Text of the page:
5. 21.3.5. Initial and boundary conditions
      6. 21.3.6. The expansion wave
    4. 21.4. The compression wave
    5. 21.5. Intersection of compression waves: formation of a shock wave
    6. 21.6. Distortion of a periodic wave and nonlinear acoustics
    7. 21.7. Reflection–refraction of a wave on a contact surface: acoustic impedance
    8. 21.8. Back on the boundary conditions
  30. Chapter 22. Unsteady Shock Wave, Contact Surface, and Wave Reflections
    1. 22.1. The shock wave equations and relations
    2. 22.2. Formation of a shock wave
    3. 22.3. Contact surface
    4. 22.4. Reflection of a wave
    5. 22.5. Multiple reflections
    6. 22.6. Collision of two shock waves
    7. 22.7. Impact of a shock wave on a fixed wall
  31. Chapter 23. Shock Tube
    1. 23.1. General theory
    2. 23.2. Reflected shock tube
    3. 23.3. Tailoring the contact surface
    4. 23.4. Numerical simulation of the functioning of a shock tube
    5. 23.5. Shock tube arrangement: the shock tunnel
  32. Chapter 24. Numerical Methods for Calculating Unsteady Flows
    1. 24.1. Integration by the method of characteristics
    2. 24.2. Integration by finite differences
      1. 24.2.1. Dimensionless equations in conservative form
      2. 24.2.2. Explicit numerical integration method
    3. 24.3. Stability condition and CFL criterion (Courant–Friedrich–Lewy)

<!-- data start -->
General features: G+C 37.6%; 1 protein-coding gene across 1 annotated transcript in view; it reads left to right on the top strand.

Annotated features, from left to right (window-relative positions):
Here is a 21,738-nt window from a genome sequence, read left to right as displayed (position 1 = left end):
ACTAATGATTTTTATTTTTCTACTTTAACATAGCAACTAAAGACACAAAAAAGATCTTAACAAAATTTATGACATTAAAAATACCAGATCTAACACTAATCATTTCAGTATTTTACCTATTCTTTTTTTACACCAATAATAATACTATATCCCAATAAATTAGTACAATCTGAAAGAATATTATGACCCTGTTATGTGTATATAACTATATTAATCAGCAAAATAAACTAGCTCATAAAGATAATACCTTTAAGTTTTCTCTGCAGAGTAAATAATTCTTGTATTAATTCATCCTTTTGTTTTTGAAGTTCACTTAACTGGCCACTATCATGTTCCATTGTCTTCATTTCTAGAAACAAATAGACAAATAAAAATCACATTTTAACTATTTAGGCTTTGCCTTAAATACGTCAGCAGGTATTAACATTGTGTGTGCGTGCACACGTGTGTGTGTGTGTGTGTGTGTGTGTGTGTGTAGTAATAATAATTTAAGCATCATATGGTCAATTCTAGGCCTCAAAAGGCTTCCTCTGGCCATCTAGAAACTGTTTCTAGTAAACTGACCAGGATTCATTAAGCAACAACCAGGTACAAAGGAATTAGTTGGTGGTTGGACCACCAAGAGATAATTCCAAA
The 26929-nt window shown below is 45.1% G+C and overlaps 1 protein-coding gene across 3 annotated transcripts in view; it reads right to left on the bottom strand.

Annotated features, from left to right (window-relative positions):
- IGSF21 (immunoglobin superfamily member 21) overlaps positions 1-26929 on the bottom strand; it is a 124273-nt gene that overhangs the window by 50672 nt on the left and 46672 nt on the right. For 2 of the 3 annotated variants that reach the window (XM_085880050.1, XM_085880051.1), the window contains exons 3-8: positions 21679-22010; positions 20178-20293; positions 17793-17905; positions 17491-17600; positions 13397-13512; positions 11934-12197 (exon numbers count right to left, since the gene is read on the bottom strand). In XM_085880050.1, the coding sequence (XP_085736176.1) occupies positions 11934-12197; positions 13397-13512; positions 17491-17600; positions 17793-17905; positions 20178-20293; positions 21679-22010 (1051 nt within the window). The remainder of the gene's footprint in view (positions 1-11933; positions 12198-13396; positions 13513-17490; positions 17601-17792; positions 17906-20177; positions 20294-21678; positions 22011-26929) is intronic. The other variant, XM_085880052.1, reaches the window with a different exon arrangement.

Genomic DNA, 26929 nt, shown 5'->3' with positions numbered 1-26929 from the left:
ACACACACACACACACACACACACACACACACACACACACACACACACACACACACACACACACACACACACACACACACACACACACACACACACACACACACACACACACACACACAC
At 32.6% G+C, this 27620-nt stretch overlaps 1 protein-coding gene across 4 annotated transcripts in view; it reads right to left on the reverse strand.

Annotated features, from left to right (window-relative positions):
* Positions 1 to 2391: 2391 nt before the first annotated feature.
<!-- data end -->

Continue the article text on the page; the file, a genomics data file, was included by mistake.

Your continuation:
4. 24.4. Equations in spherical coordinates: spherical shock wave
    5. 24.5. Starting and unstarting a supersonic nozzle
  33. Chapter 25. Some Properties of Transonic Flows
    1. 25.1. Introduction
    2. 25.2. Potential equation for small disturbances
    3. 25.3. Compressibility correction: the Prandti–Giauert rule
    4. 25.4. Linearized theory for supersonic flows
    5. 25.5. The small perturbation potential equation in transonic
    6. 25.6. Final comments on the potential equation
    7. 25.7. Critical Mach number of an airfoil
    8. 25.8. Transonic flow around an airfoil
    9. 25.9. Drag divergence Mach number
    10. 25.10. Supercritical airfoils
  34. General Conclusion
  35. Appendix 1. Review of Mathematical Notations and Relations
  36. Appendix 2. Table of Useful Relations for the Fundamental Concepts of Aerodynamics
  37. Appendix 3. Table of Useful Relations for Stationary One-dimensional Flows and Discontinuity Surfaces
  38. Appendix 4. Table of Useful Relations for Applications of the Theory of Characteristics and Transonic Flows
  39. Bibliography
  40. Index